The cost goes up a lot for each level -- at least doubled, if not more. Engineering for long-term durability is a very different job from engineering for meeting a given paper spec in the cheapest way possible.

    I'd imagine the servos you link at are somewhere between 1. and 2. on that scale. Probably 2. The AX-12A have proven themselves as about number 3. on the scale. They also have a number of helpful features that hobby servos don't:
    1) spare parts available from the vendor
    2) ability to read back out position, temperature, load, voltage, and other parameters
    3) 300 degree position control (and 360 degree turn control in wheel mode)
    4) built-in overload protection that often will save the servo from death (assuming you let it cool off when it shuts down)

  3. #3
    Join Date
    Jun 2013
    Tucson, AZ
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    Re: AX-12A vs standard servos? (plus other beginner questions)

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    Love jwatte's categories. Have to agree on his assessment of where the different servos fall in quality. Our whole club (maybe 6-7+ mechs) use the AX-12s. We do additional heat sinking to them (instructions available) as well as take care to not overload them (keep your mech weight down as well as the limb length short). We've had very little issues with them. If your advisor is willing to pony up for the AX12s go that way.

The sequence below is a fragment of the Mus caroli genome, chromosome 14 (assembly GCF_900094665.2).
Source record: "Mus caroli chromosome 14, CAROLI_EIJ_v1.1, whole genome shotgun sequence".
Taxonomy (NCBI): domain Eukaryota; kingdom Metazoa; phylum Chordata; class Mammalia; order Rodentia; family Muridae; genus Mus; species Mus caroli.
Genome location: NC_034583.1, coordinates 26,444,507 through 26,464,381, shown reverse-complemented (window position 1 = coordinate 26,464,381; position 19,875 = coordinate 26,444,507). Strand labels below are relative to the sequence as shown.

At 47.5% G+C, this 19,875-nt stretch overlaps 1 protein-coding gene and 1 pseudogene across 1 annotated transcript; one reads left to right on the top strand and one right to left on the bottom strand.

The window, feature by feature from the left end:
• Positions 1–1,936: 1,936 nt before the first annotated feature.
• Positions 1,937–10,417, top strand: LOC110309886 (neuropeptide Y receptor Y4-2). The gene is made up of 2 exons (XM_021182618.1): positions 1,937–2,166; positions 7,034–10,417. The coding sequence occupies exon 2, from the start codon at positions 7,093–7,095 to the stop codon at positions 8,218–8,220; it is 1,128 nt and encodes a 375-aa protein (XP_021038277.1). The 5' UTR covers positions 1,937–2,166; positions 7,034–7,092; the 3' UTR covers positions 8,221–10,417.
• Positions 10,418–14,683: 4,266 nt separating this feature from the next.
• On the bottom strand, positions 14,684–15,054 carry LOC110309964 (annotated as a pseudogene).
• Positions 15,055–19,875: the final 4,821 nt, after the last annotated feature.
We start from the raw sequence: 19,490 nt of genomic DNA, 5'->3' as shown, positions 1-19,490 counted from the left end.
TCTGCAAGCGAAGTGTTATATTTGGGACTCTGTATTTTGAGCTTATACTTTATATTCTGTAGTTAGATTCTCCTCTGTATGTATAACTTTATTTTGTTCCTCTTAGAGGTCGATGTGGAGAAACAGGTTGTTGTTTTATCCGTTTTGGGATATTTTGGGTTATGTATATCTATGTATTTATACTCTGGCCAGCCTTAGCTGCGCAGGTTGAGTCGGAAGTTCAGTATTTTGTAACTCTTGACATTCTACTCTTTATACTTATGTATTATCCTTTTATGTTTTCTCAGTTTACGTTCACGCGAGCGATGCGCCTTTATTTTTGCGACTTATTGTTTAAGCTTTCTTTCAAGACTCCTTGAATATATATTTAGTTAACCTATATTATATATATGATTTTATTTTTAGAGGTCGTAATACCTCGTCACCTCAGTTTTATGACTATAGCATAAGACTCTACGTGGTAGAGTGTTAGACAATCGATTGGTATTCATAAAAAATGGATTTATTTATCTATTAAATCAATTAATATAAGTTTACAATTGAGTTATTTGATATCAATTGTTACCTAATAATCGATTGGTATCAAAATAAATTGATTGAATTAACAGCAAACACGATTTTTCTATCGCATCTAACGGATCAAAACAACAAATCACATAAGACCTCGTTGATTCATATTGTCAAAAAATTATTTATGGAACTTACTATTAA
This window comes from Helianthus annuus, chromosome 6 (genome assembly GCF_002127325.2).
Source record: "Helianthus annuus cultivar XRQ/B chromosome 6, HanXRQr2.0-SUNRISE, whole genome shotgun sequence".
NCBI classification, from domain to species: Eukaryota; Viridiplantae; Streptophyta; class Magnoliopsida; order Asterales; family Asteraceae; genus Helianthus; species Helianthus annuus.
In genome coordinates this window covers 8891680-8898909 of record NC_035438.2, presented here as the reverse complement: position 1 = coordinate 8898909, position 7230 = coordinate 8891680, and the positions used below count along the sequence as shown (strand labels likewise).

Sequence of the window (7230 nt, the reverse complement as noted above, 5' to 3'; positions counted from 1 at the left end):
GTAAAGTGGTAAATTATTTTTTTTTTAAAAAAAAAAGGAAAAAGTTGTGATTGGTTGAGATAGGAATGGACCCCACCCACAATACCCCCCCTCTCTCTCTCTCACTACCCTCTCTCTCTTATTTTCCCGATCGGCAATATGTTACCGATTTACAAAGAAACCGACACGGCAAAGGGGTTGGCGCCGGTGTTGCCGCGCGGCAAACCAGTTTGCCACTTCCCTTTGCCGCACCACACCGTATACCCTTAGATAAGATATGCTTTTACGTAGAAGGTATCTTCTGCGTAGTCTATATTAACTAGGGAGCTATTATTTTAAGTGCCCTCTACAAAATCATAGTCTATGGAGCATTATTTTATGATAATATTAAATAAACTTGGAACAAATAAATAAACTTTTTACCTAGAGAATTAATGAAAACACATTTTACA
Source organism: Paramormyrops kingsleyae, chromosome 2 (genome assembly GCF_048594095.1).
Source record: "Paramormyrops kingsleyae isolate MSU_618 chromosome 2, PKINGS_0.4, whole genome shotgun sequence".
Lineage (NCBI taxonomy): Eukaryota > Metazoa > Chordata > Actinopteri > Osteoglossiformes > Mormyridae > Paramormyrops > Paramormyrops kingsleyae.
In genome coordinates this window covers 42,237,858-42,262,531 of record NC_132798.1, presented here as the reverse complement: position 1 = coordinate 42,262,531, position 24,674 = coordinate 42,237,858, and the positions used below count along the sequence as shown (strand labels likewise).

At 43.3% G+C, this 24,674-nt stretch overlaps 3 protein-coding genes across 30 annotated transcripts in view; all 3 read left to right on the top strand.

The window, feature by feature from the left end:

As for the controller, our club either uses the openCM9.04 board or some arduino/compatible board. The openCM board uses an Arduino-like IDE, it has all the buffer circuitry to talk to the AX12s, and costs $10. If you do go the Arduino route, you do need to build the buffer circuitry to talk to the AX12s. There is SW code out there to communicate with the AX12s not using the additional circiutry... but do't go that way. You'll end up burning out the AX12 UARTs and trashing them.

    There are many varieties of transponders/target plates out there. They are all custom designed. When Trossen was sponsoring Mech Warfare they were available from them. Since we took it over, we have been spinning our own. Unfortunately almost every year the transponders/target plates have changed. One again, our target plates for 2018 Mech Warfare will be slightlydifferent with some new cool features. Hopefully this will be the last spin of them we use... unless we find bugs. We don't sell them but will release the files to anyone who wants to make their own. Not all the variants out there will be compatible. You need to find out what ShepFest uses.